Why Is My Dog’s Stomach Itchy, Dry, Irritated, and Red?

There are several reasons why your dog may be scratching at his or her stomach. First you will need to take a close look at your dog’s stomach; what you see will help determine the cause of the itch.

Why is My Dog's Stomach Itchy/Red/Irritated

Each of the above listed scenarios will require unique steps to resolve your dog’s itching.


The quickest way to resolve a flea problem is to give your dog a bath with a specific shampoo that kills fleas. Resist the urge to pick the fleas from your dog’s coat/skin. Picking the fleas one by one will not rid all of the fleas from your dog’s coat and it may further agitate your dog since he/she has already been picked at by the fleas! Fleas feed on your dog by biting through the skin and sucking blood. After you bathe your dog, give enough time for the coat to dry. Check again for any fleas that may have survived the wash. If you see more fleas follow the directions on the bottle and give your dog another bath. Many shampoos require you to let the suds sit for a few minutes while the medicine penetrates the fur and kills the fleas. This should rid your dog of all fleas. If you do not see any fleas do not use flea shampoo. Flea shampoo can actually worsen a rash if the irritation is due to another cause. Flea medicine is a good idea if your dog goes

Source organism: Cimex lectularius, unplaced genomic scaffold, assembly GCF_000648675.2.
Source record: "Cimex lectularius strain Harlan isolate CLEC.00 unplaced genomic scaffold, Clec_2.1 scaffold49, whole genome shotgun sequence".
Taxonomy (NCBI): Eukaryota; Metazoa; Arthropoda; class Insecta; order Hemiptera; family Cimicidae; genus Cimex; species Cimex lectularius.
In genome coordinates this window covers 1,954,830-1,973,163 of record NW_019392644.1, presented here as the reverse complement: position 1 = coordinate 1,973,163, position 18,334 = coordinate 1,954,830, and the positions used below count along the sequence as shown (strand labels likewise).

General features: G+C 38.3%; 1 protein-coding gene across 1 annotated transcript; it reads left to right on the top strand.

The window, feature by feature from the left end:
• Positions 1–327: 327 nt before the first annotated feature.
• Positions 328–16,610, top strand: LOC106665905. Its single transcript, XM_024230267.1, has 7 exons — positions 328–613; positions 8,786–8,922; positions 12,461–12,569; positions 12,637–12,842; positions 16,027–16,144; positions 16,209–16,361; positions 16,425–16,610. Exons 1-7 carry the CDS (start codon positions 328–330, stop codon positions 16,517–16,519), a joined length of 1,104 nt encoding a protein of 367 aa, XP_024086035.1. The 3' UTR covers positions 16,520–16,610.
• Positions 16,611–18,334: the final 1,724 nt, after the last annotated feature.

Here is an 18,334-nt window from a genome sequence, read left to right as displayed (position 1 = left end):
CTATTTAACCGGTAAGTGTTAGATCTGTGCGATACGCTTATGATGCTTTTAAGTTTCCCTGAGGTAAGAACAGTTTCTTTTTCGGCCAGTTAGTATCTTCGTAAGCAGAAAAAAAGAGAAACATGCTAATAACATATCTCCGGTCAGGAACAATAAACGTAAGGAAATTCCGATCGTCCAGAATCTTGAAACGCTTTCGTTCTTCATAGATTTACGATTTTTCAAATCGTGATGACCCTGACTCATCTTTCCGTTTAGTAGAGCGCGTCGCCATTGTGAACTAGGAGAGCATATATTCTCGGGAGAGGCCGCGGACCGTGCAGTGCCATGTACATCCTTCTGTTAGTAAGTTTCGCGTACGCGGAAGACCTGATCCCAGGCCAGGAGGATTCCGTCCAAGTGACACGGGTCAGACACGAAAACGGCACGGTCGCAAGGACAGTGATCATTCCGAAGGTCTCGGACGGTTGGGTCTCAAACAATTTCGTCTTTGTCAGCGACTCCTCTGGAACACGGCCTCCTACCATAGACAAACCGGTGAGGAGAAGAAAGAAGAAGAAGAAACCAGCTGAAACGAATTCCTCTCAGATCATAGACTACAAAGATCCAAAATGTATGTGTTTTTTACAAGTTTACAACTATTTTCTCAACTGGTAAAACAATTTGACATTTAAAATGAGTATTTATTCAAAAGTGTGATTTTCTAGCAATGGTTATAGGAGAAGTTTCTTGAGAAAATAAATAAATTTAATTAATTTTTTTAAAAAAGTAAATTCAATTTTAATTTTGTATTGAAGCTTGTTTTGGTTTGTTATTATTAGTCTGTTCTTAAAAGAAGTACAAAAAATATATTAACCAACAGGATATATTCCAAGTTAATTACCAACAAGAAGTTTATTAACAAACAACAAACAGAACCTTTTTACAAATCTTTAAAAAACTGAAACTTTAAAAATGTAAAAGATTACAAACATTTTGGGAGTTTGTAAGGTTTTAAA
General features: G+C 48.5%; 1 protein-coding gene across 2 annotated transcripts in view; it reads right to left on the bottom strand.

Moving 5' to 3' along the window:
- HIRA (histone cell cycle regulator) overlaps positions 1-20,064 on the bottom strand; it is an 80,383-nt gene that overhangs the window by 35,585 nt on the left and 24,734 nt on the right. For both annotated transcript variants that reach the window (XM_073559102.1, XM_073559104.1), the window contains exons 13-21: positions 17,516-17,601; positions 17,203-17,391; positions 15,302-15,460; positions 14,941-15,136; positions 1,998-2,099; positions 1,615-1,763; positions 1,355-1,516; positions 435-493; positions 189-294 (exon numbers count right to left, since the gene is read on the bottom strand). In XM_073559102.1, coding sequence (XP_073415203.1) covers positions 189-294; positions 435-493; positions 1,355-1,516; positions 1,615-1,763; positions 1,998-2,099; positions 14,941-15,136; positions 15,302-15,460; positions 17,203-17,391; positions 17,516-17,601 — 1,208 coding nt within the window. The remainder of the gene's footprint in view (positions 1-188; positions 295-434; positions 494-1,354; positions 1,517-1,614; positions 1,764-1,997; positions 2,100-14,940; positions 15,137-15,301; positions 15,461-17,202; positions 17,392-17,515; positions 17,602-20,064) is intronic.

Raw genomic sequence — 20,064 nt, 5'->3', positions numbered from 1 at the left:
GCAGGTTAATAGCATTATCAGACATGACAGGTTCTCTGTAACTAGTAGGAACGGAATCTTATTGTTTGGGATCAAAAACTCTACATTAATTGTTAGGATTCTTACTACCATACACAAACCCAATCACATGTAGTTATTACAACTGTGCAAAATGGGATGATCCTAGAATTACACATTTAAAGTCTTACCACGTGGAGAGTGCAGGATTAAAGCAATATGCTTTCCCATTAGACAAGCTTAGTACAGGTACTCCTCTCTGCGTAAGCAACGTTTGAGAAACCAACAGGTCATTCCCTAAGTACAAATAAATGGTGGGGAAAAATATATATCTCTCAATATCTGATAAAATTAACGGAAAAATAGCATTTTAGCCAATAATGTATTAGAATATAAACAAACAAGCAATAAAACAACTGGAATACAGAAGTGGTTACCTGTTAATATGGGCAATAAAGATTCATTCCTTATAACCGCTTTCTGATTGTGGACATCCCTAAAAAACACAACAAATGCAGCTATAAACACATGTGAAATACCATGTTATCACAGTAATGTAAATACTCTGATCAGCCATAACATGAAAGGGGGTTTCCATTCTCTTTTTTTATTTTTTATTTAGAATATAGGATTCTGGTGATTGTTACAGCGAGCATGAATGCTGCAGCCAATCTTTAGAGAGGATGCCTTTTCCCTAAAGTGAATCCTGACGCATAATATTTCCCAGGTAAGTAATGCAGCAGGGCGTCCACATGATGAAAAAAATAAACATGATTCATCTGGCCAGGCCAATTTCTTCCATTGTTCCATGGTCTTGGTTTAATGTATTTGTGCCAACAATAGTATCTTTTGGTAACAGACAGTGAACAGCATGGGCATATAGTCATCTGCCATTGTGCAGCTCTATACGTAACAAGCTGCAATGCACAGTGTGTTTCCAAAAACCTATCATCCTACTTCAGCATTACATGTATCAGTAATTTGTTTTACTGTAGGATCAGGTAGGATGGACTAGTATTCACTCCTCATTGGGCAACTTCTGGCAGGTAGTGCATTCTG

outside or is exposed to other dogs or animals. Most flea medicines are administered once a month and resolve flea problems the best.